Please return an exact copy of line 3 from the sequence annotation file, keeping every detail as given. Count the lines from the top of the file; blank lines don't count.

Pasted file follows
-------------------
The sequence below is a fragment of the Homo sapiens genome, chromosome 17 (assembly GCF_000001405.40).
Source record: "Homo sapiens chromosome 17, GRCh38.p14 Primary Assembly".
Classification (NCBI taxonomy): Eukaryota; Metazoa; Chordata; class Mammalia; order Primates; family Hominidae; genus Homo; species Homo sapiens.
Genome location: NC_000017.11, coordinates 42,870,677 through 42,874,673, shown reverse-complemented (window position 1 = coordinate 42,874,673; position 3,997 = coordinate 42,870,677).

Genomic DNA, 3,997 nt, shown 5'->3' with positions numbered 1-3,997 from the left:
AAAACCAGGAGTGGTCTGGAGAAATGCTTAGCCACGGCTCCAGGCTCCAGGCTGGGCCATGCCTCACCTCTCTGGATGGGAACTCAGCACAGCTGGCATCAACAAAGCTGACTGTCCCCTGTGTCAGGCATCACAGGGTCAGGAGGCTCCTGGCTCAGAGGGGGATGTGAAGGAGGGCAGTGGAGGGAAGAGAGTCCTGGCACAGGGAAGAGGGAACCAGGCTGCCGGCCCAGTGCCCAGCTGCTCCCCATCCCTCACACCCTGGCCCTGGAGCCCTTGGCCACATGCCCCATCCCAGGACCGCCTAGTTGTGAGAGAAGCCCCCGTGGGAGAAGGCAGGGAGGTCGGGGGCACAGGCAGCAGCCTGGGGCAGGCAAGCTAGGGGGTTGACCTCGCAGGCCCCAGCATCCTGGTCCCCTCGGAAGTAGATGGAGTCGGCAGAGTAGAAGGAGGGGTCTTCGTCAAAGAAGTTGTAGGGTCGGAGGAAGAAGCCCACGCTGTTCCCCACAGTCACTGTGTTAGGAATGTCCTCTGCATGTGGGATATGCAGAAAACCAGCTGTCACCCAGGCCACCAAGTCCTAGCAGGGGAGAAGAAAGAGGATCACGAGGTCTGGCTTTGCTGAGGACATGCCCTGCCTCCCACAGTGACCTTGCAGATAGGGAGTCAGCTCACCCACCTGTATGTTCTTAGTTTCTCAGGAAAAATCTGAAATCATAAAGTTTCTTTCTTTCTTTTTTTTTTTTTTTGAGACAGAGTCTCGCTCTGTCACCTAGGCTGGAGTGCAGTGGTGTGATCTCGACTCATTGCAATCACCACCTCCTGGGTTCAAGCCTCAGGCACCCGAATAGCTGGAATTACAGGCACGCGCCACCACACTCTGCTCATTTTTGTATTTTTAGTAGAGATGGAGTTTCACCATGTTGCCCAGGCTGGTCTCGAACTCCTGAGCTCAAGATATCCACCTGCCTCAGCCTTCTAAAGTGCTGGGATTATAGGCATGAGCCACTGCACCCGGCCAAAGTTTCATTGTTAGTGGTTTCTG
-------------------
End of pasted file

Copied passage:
Classification (NCBI taxonomy): Eukaryota; Metazoa; Chordata; class Mammalia; order Primates; family Hominidae; genus Homo; species Homo sapiens.